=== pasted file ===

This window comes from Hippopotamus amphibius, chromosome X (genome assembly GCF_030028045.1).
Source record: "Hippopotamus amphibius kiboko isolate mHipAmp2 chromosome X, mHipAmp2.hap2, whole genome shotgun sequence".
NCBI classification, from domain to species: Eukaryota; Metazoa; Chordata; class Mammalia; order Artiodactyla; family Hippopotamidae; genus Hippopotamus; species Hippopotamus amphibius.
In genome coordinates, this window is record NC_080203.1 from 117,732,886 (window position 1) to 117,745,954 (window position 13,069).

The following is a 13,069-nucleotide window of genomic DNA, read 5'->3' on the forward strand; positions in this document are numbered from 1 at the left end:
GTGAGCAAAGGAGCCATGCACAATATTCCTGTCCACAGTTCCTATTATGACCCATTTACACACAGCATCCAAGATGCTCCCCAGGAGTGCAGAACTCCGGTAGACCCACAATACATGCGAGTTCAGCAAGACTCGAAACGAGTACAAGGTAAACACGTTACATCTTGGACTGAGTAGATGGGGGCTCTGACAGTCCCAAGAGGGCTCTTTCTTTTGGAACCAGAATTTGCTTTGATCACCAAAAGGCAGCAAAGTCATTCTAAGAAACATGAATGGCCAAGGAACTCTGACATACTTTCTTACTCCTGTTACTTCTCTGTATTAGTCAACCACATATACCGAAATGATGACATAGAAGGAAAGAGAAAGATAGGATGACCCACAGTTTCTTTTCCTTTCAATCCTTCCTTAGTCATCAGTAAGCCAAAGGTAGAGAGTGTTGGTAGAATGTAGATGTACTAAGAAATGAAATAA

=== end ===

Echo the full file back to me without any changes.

This window comes from Hippopotamus amphibius, chromosome X (genome assembly GCF_030028045.1).
Source record: "Hippopotamus amphibius kiboko isolate mHipAmp2 chromosome X, mHipAmp2.hap2, whole genome shotgun sequence".
NCBI classification, from domain to species: Eukaryota; Metazoa; Chordata; class Mammalia; order Artiodactyla; family Hippopotamidae; genus Hippopotamus; species Hippopotamus amphibius.
In genome coordinates, this window is record NC_080203.1 from 117,732,886 (window position 1) to 117,745,954 (window position 13,069).

The following is a 13,069-nucleotide window of genomic DNA, read 5'->3' on the forward strand; positions in this document are numbered from 1 at the left end:
GTGAGCAAAGGAGCCATGCACAATATTCCTGTCCACAGTTCCTATTATGACCCATTTACACACAGCATCCAAGATGCTCCCCAGGAGTGCAGAACTCCGGTAGACCCACAATACATGCGAGTTCAGCAAGACTCGAAACGAGTACAAGGTAAACACGTTACATCTTGGACTGAGTAGATGGGGGCTCTGACAGTCCCAAGAGGGCTCTTTCTTTTGGAACCAGAATTTGCTTTGATCACCAAAAGGCAGCAAAGTCATTCTAAGAAACATGAATGGCCAAGGAACTCTGACATACTTTCTTACTCCTGTTACTTCTCTGTATTAGTCAACCACATATACCGAAATGATGACATAGAAGGAAAGAGAAAGATAGGATGACCCACAGTTTCTTTTCCTTTCAATCCTTCCTTAGTCATCAGTAAGCCAAAGGTAGAGAGTGTTGGTAGAATGTAGATGTACTAAGAAATGAAATAA